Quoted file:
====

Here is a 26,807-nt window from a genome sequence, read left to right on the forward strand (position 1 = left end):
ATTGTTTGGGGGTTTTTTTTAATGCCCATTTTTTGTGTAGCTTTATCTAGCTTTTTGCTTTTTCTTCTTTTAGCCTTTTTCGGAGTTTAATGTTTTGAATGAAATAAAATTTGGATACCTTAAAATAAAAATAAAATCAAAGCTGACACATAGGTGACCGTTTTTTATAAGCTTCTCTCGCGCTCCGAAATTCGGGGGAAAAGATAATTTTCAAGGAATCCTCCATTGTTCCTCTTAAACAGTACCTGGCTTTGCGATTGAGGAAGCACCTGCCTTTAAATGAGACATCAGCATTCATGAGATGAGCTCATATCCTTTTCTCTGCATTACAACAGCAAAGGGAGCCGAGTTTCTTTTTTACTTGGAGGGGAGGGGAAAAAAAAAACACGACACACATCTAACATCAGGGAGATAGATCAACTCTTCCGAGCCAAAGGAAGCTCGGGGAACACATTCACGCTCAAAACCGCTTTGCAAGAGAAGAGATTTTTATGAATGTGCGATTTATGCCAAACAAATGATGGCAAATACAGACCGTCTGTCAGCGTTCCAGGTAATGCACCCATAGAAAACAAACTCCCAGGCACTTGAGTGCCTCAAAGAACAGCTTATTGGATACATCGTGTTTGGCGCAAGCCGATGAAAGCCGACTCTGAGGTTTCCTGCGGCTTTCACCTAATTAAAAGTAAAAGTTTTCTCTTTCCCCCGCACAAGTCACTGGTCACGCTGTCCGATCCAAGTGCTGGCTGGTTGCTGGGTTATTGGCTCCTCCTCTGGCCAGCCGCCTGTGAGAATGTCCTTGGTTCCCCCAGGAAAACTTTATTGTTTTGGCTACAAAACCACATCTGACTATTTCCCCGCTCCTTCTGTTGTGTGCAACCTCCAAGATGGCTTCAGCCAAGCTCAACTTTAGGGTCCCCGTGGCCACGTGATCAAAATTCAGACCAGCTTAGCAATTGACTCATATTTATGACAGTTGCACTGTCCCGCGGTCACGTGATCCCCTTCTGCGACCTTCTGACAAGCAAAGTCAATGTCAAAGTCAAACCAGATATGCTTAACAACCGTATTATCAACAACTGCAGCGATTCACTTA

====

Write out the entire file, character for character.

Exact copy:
Here is a 26,807-nt window from a genome sequence, read left to right on the forward strand (position 1 = left end):
ATTGTTTGGGGGTTTTTTTTAATGCCCATTTTTTGTGTAGCTTTATCTAGCTTTTTGCTTTTTCTTCTTTTAGCCTTTTTCGGAGTTTAATGTTTTGAATGAAATAAAATTTGGATACCTTAAAATAAAAATAAAATCAAAGCTGACACATAGGTGACCGTTTTTTATAAGCTTCTCTCGCGCTCCGAAATTCGGGGGAAAAGATAATTTTCAAGGAATCCTCCATTGTTCCTCTTAAACAGTACCTGGCTTTGCGATTGAGGAAGCACCTGCCTTTAAATGAGACATCAGCATTCATGAGATGAGCTCATATCCTTTTCTCTGCATTACAACAGCAAAGGGAGCCGAGTTTCTTTTTTACTTGGAGGGGAGGGGAAAAAAAAAACACGACACACATCTAACATCAGGGAGATAGATCAACTCTTCCGAGCCAAAGGAAGCTCGGGGAACACATTCACGCTCAAAACCGCTTTGCAAGAGAAGAGATTTTTATGAATGTGCGATTTATGCCAAACAAATGATGGCAAATACAGACCGTCTGTCAGCGTTCCAGGTAATGCACCCATAGAAAACAAACTCCCAGGCACTTGAGTGCCTCAAAGAACAGCTTATTGGATACATCGTGTTTGGCGCAAGCCGATGAAAGCCGACTCTGAGGTTTCCTGCGGCTTTCACCTAATTAAAAGTAAAAGTTTTCTCTTTCCCCCGCACAAGTCACTGGTCACGCTGTCCGATCCAAGTGCTGGCTGGTTGCTGGGTTATTGGCTCCTCCTCTGGCCAGCCGCCTGTGAGAATGTCCTTGGTTCCCCCAGGAAAACTTTATTGTTTTGGCTACAAAACCACATCTGACTATTTCCCCGCTCCTTCTGTTGTGTGCAACCTCCAAGATGGCTTCAGCCAAGCTCAACTTTAGGGTCCCCGTGGCCACGTGATCAAAATTCAGACCAGCTTAGCAATTGACTCATATTTATGACAGTTGCACTGTCCCGCGGTCACGTGATCCCCTTCTGCGACCTTCTGACAAGCAAAGTCAATGTCAAAGTCAAACCAGATATGCTTAACAACCGTATTATCAACAACTGCAGCGATTCACTTA